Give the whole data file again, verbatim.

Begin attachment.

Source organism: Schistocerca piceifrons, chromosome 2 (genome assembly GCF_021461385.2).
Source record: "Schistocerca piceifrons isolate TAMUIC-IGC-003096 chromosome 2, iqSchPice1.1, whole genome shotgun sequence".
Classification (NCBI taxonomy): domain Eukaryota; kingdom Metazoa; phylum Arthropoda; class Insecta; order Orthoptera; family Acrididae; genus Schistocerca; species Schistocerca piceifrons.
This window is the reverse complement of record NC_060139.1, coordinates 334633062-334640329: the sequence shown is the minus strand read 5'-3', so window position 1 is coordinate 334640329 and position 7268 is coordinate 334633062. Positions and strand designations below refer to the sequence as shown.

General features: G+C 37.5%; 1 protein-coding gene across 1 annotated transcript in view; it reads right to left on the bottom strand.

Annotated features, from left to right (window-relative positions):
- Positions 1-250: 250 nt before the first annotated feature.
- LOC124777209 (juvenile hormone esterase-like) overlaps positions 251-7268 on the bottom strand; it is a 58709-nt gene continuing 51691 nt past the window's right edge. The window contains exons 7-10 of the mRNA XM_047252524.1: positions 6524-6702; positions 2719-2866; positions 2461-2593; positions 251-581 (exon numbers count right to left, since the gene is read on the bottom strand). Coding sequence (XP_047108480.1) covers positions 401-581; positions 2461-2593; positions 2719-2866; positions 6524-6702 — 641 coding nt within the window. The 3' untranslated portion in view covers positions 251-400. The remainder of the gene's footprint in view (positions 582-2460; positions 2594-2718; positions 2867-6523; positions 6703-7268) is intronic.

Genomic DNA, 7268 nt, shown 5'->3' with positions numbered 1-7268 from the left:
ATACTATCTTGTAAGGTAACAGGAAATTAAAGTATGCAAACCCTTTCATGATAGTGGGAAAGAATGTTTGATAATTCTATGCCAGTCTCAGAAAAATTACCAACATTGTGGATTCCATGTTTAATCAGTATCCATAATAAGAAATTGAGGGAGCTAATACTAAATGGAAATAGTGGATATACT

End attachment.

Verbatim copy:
Source organism: Schistocerca piceifrons, chromosome 2 (genome assembly GCF_021461385.2).
Source record: "Schistocerca piceifrons isolate TAMUIC-IGC-003096 chromosome 2, iqSchPice1.1, whole genome shotgun sequence".
Classification (NCBI taxonomy): domain Eukaryota; kingdom Metazoa; phylum Arthropoda; class Insecta; order Orthoptera; family Acrididae; genus Schistocerca; species Schistocerca piceifrons.
This window is the reverse complement of record NC_060139.1, coordinates 334633062-334640329: the sequence shown is the minus strand read 5'-3', so window position 1 is coordinate 334640329 and position 7268 is coordinate 334633062. Positions and strand designations below refer to the sequence as shown.

General features: G+C 37.5%; 1 protein-coding gene across 1 annotated transcript in view; it reads right to left on the bottom strand.

Annotated features, from left to right (window-relative positions):
- Positions 1-250: 250 nt before the first annotated feature.
- LOC124777209 (juvenile hormone esterase-like) overlaps positions 251-7268 on the bottom strand; it is a 58709-nt gene continuing 51691 nt past the window's right edge. The window contains exons 7-10 of the mRNA XM_047252524.1: positions 6524-6702; positions 2719-2866; positions 2461-2593; positions 251-581 (exon numbers count right to left, since the gene is read on the bottom strand). Coding sequence (XP_047108480.1) covers positions 401-581; positions 2461-2593; positions 2719-2866; positions 6524-6702 — 641 coding nt within the window. The 3' untranslated portion in view covers positions 251-400. The remainder of the gene's footprint in view (positions 582-2460; positions 2594-2718; positions 2867-6523; positions 6703-7268) is intronic.

Genomic DNA, 7268 nt, shown 5'->3' with positions numbered 1-7268 from the left:
ATACTATCTTGTAAGGTAACAGGAAATTAAAGTATGCAAACCCTTTCATGATAGTGGGAAAGAATGTTTGATAATTCTATGCCAGTCTCAGAAAAATTACCAACATTGTGGATTCCATGTTTAATCAGTATCCATAATAAGAAATTGAGGGAGCTAATACTAAATGGAAATAGTGGATATACT